NEW YORK Domestic ferrous scrap prices appear likely to settle weaker than originally anticipated in October as some early trades and a deafening silence from consumers point toward significant price erosion, according to several market participants.
In the bellwether market of Chicago, sources said at least one consumer completed some early transactions at prices that were down $45 to $50 per gross ton on both prime and obsolete grades.
Most sources had previously forecast the market would drop between $30 and $50 per ton, but on Thursday several sources said it now appears the price drop for October will be a minimum of $40 to $50 per ton.
Poor demand from the few mills that are out in the market with early offers and the absence of any real activity from the majority of the other mills has led to the heightened market bearishness, sources said.
"It sounds like most mills are waiting to see what their needs really are, (especially as) orders for finished goods slacken more each day," according to one source, who completed a few sales into the Chicago region at prices that were down $50 for shredded scrap, turnings and prime grades and $40 lower for obsolete grades.
Outside of Chicago in the larger Midwest region, sources reported early sales of prime grades, including No. 1 busheling, at prices that were down anywhere from $50 to $60 per ton from the previous months transactions.
At least two sources said there were rumors that prime grades in certain areas of the Midwest could drop as much as $70 per ton, although no trades were concluded anywhere near that level.
"Early prime sales for limited volumes were down $55 to $60, but were finding it harder to get volumes placed. It could drop to down $70 on primes in some pockets," one Midwest source said.
Players in St. Louis are also expecting a drop when October pricing shakes out. "Sounds to me like pricing will drop about $50 on most grades, give or take $5 either way, depending on grade and destination," a source in St. Louis said. "I am not sure how willingly sellers will offer tons they may not be confident in seeing come across their scales."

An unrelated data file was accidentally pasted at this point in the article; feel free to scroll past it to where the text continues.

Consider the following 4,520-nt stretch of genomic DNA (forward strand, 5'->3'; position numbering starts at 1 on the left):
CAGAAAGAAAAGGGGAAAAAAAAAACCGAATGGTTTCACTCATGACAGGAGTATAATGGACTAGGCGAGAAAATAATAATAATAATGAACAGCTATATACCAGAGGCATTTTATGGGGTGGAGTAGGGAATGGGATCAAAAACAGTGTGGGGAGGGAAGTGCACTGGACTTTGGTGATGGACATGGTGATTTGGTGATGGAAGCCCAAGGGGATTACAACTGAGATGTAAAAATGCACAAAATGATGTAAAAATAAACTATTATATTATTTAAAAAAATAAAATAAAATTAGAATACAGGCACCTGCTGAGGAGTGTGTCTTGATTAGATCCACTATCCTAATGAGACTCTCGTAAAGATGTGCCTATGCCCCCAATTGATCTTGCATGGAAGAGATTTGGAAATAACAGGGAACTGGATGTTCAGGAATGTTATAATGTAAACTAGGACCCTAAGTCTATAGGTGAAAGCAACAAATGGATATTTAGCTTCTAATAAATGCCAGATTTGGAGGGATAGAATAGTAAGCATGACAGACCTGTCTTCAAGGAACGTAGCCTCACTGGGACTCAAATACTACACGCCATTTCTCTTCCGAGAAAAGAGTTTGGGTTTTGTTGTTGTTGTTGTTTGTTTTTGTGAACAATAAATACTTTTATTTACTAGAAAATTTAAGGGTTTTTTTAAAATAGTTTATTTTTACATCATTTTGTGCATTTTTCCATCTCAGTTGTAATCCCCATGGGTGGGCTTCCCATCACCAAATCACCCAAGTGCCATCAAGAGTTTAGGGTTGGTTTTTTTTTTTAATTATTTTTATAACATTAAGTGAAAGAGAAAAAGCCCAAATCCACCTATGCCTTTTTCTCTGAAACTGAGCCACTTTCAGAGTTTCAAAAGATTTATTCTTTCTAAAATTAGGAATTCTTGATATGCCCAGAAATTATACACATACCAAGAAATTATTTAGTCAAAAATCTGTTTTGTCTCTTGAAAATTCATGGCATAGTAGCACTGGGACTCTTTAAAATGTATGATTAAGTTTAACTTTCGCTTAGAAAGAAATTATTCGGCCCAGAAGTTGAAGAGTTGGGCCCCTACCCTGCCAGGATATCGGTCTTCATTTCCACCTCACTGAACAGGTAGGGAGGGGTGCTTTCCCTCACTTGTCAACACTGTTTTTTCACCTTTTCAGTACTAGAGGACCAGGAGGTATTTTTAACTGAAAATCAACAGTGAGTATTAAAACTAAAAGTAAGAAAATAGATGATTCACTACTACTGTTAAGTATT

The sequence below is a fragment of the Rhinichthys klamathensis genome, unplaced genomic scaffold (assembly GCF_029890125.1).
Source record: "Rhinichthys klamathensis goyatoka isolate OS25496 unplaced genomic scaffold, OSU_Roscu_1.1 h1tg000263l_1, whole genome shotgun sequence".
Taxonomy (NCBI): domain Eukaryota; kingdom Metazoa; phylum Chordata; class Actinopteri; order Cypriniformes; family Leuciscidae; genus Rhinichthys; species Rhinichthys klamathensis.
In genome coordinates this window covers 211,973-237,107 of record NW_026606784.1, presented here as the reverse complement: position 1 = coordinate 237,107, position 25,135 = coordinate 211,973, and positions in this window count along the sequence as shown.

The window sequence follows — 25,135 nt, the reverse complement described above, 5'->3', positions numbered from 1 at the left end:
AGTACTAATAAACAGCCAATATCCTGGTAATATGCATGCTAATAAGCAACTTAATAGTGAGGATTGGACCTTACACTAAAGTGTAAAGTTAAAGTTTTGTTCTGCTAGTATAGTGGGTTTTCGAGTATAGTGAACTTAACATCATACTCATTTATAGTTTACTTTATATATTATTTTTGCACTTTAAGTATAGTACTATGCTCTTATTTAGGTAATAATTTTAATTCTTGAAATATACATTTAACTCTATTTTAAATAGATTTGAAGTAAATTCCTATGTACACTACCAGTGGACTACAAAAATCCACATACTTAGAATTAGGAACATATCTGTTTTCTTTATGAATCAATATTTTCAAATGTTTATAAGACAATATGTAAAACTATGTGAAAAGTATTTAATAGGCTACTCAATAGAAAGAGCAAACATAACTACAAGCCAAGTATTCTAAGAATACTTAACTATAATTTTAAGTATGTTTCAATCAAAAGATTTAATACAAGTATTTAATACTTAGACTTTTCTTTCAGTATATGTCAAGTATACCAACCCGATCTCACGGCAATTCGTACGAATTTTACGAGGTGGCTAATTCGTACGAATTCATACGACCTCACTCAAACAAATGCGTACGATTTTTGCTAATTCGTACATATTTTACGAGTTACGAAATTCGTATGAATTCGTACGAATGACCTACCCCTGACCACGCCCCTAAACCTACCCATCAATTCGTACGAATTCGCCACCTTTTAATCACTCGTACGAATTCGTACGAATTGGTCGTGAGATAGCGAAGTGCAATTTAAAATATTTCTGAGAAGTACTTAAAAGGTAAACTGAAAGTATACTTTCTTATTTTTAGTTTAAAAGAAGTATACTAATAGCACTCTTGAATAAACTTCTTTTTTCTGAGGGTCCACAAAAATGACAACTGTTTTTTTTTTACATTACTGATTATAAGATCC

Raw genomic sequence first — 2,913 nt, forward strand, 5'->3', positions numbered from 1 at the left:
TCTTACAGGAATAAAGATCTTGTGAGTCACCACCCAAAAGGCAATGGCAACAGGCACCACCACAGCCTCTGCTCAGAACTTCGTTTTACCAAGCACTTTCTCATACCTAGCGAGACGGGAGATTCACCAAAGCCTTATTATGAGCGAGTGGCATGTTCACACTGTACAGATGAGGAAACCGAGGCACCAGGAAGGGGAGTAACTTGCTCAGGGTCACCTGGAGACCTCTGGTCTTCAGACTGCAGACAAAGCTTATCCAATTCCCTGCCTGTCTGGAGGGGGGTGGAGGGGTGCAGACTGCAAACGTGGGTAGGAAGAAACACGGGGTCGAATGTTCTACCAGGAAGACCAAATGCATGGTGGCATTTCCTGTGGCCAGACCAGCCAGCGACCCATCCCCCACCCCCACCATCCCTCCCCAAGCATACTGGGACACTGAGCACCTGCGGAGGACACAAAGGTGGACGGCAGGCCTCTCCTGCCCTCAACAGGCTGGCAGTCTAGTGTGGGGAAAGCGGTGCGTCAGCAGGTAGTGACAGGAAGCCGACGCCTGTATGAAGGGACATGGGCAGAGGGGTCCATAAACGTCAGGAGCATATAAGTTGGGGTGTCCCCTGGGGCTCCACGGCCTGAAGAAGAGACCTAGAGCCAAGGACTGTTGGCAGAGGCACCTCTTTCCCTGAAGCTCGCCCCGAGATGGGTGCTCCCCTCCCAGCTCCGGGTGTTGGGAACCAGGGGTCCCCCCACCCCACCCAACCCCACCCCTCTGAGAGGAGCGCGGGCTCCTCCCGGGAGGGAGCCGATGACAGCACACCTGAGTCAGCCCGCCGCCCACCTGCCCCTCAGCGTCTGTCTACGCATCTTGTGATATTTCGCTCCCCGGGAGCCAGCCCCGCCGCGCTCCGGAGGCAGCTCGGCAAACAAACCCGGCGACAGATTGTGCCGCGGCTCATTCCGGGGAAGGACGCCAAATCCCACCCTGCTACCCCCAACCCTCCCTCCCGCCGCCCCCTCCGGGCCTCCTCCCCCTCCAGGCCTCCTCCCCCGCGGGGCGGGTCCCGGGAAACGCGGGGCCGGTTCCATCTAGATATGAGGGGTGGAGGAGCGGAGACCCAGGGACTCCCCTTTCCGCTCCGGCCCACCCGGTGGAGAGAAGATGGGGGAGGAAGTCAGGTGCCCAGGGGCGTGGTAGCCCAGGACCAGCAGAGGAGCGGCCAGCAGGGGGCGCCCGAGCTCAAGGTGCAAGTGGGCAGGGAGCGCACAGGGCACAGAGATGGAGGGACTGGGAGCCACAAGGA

In Detroit, sources speculated the weakening would be in the range of $40 to $60. In other regions like the Mid-Atlantic, the domestic scrap market remained largely quiet as mill buyers were absent from the market and scrap sellers braced for low offers or no offers at all.
"It is going to be one of those ugly months when you wish you were in a different industry," a western Pennsylvania scrap processor said.
In the Pittsburgh, Cleveland and Youngstown, Ohio, markets, no October deals were reported as of midday Thursday. Three mills in these cities have scheduled downtime and a fourth mill in Pittsburgh officially announced it wasnt buying a pound of scrap this month, AMM was told.
Two Ohio mill buyers said they wont enter the market until Friday or Monday, while two other mills in Ohio have reduced their buying plans.
In the Southwest, a similar scenario of mill outages and low demand is under way.
Meanwhile, in the Birmingham, Ala., market, a few small transactions of prime scrap occurred Monday at levels that were down $55 per ton, and now prices are being offered at down $70 per ton, one broker said. Participants in Birmingham said they are largely predicting that the cuts will be down an average of $55 per ton, prime will be down $70 per ton and shredded will be down $50 per ton when the deal making draws to a close.
Lisa Gordon, Pittsburgh, contributed to this story.